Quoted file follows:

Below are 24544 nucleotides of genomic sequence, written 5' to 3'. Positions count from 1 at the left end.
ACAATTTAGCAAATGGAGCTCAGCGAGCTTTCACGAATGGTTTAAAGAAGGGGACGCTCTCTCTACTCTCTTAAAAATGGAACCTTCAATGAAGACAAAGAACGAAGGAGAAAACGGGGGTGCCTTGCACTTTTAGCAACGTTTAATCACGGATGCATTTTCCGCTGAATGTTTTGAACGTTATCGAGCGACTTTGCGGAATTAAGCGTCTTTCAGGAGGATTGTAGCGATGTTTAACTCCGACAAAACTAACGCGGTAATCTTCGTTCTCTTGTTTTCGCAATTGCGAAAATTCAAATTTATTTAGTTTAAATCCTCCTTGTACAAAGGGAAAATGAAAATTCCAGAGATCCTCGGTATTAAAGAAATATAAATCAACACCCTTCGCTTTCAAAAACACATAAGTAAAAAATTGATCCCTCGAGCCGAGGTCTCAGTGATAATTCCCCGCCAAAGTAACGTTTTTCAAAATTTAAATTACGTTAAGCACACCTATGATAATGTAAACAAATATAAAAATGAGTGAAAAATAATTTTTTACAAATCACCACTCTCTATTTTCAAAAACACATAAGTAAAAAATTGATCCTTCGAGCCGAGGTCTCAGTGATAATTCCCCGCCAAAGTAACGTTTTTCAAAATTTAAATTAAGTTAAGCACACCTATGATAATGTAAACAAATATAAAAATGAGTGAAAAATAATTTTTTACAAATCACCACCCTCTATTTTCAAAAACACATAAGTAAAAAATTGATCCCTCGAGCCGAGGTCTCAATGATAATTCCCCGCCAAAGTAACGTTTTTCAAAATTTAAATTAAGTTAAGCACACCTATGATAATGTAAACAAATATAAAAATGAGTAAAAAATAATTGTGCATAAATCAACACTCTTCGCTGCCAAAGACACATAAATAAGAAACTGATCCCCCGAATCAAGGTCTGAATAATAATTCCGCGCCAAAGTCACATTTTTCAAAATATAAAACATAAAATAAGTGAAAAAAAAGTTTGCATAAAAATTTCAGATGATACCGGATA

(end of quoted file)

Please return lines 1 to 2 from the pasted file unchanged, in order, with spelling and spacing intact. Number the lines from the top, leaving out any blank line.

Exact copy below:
Below are 24544 nucleotides of genomic sequence, written 5' to 3'. Positions count from 1 at the left end.
ACAATTTAGCAAATGGAGCTCAGCGAGCTTTCACGAATGGTTTAAAGAAGGGGACGCTCTCTCTACTCTCTTAAAAATGGAACCTTCAATGAAGACAAAGAACGAAGGAGAAAACGGGGGTGCCTTGCACTTTTAGCAACGTTTAATCACGGATGCATTTTCCGCTGAATGTTTTGAACGTTATCGAGCGACTTTGCGGAATTAAGCGTCTTTCAGGAGGATTGTAGCGATGTTTAACTCCGACAAAACTAACGCGGTAATCTTCGTTCTCTTGTTTTCGCAATTGCGAAAATTCAAATTTATTTAGTTTAAATCCTCCTTGTACAAAGGGAAAATGAAAATTCCAGAGATCCTCGGTATTAAAGAAATATAAATCAACACCCTTCGCTTTCAAAAACACATAAGTAAAAAATTGATCCCTCGAGCCGAGGTCTCAGTGATAATTCCCCGCCAAAGTAACGTTTTTCAAAATTTAAATTACGTTAAGCACACCTATGATAATGTAAACAAATATAAAAATGAGTGAAAAATAATTTTTTACAAATCACCACTCTCTATTTTCAAAAACACATAAGTAAAAAATTGATCCTTCGAGCCGAGGTCTCAGTGATAATTCCCCGCCAAAGTAACGTTTTTCAAAATTTAAATTAAGTTAAGCACACCTATGATAATGTAAACAAATATAAAAATGAGTGAAAAATAATTTTTTACAAATCACCACCCTCTATTTTCAAAAACACATAAGTAAAAAATTGATCCCTCGAGCCGAGGTCTCAATGATAATTCCCCGCCAAAGTAACGTTTTTCAAAATTTAAATTAAGTTAAGCACACCTATGATAATGTAAACAAATATAAAAATGAGTAAAAAATAATTGTGCATAAATCAACACTCTTCGCTGCCAAAGACACATAAATAAGAAACTGATCCCCCGAATCAAGGTCTGAATAATAATTCCGCGCCAAAGTCACATTTTTCAAAATATAAAACATAAAATAAGTGAAAAAAAAGTTTGCATAAAAATTTCAGATGATACCGGATA